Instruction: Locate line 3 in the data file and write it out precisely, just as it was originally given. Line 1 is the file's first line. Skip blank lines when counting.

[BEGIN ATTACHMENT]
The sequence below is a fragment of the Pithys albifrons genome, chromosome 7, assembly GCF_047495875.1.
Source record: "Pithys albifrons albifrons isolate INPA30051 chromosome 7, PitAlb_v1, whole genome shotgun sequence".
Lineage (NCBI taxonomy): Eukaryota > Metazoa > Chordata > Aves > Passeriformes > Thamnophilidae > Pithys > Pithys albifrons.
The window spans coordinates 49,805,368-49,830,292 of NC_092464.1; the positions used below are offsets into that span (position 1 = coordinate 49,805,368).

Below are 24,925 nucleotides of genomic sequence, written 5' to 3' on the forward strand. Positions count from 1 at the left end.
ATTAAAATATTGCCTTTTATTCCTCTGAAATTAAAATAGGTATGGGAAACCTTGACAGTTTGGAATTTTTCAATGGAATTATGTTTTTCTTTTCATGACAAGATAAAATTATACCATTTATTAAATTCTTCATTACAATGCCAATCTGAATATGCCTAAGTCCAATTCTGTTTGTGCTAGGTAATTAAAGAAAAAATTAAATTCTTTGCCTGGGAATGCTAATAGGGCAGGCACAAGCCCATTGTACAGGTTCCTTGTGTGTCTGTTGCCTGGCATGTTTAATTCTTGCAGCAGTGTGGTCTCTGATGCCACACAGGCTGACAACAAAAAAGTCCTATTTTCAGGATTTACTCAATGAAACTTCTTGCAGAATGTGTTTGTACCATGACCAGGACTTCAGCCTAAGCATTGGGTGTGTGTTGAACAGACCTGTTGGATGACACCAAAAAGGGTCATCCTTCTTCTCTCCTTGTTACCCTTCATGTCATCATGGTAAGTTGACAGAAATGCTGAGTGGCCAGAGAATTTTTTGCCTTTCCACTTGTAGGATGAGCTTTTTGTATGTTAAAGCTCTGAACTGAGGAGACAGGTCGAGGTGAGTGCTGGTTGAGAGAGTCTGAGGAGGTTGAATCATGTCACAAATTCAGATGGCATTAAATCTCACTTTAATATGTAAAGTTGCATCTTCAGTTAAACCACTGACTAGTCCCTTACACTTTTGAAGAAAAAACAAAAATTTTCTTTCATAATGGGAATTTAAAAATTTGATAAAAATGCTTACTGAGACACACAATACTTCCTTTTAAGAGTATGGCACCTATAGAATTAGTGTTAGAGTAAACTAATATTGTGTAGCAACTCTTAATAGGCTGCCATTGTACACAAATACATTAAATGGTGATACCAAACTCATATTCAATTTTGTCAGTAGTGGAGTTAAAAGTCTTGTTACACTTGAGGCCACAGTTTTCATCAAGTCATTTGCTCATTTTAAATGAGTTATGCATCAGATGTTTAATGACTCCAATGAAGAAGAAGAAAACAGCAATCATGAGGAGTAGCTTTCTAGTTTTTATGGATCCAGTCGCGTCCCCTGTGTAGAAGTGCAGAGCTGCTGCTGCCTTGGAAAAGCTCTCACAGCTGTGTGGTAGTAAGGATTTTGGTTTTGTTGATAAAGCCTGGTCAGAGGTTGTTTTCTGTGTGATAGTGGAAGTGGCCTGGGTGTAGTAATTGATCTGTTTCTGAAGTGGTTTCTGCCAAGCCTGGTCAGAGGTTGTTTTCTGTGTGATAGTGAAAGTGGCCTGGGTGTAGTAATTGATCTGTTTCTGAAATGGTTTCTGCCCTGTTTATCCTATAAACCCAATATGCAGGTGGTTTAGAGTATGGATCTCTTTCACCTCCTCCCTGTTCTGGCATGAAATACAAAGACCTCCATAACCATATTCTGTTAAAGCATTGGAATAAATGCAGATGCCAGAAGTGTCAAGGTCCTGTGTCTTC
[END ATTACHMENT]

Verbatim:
Lineage (NCBI taxonomy): Eukaryota > Metazoa > Chordata > Aves > Passeriformes > Thamnophilidae > Pithys > Pithys albifrons.